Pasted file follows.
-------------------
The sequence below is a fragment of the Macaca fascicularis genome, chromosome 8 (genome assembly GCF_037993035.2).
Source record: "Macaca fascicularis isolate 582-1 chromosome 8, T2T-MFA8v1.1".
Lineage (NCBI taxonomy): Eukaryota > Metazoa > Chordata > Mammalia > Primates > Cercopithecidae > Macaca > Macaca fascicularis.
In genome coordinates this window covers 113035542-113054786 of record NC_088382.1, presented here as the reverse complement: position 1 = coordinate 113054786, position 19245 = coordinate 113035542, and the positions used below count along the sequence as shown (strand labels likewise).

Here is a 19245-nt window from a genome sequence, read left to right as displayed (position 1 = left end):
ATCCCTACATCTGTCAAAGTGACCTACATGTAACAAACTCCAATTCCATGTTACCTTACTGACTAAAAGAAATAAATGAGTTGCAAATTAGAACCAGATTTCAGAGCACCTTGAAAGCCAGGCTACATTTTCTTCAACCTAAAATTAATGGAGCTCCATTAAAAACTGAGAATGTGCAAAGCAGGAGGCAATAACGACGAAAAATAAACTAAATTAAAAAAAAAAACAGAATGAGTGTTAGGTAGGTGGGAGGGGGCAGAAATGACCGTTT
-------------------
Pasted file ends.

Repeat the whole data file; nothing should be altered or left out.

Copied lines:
The sequence below is a fragment of the Macaca fascicularis genome, chromosome 8 (genome assembly GCF_037993035.2).
Source record: "Macaca fascicularis isolate 582-1 chromosome 8, T2T-MFA8v1.1".
Lineage (NCBI taxonomy): Eukaryota > Metazoa > Chordata > Mammalia > Primates > Cercopithecidae > Macaca > Macaca fascicularis.
In genome coordinates this window covers 113035542-113054786 of record NC_088382.1, presented here as the reverse complement: position 1 = coordinate 113054786, position 19245 = coordinate 113035542, and the positions used below count along the sequence as shown (strand labels likewise).

Here is a 19245-nt window from a genome sequence, read left to right as displayed (position 1 = left end):
ATCCCTACATCTGTCAAAGTGACCTACATGTAACAAACTCCAATTCCATGTTACCTTACTGACTAAAAGAAATAAATGAGTTGCAAATTAGAACCAGATTTCAGAGCACCTTGAAAGCCAGGCTACATTTTCTTCAACCTAAAATTAATGGAGCTCCATTAAAAACTGAGAATGTGCAAAGCAGGAGGCAATAACGACGAAAAATAAACTAAATTAAAAAAAAAAACAGAATGAGTGTTAGGTAGGTGGGAGGGGGCAGAAATGACCGTTT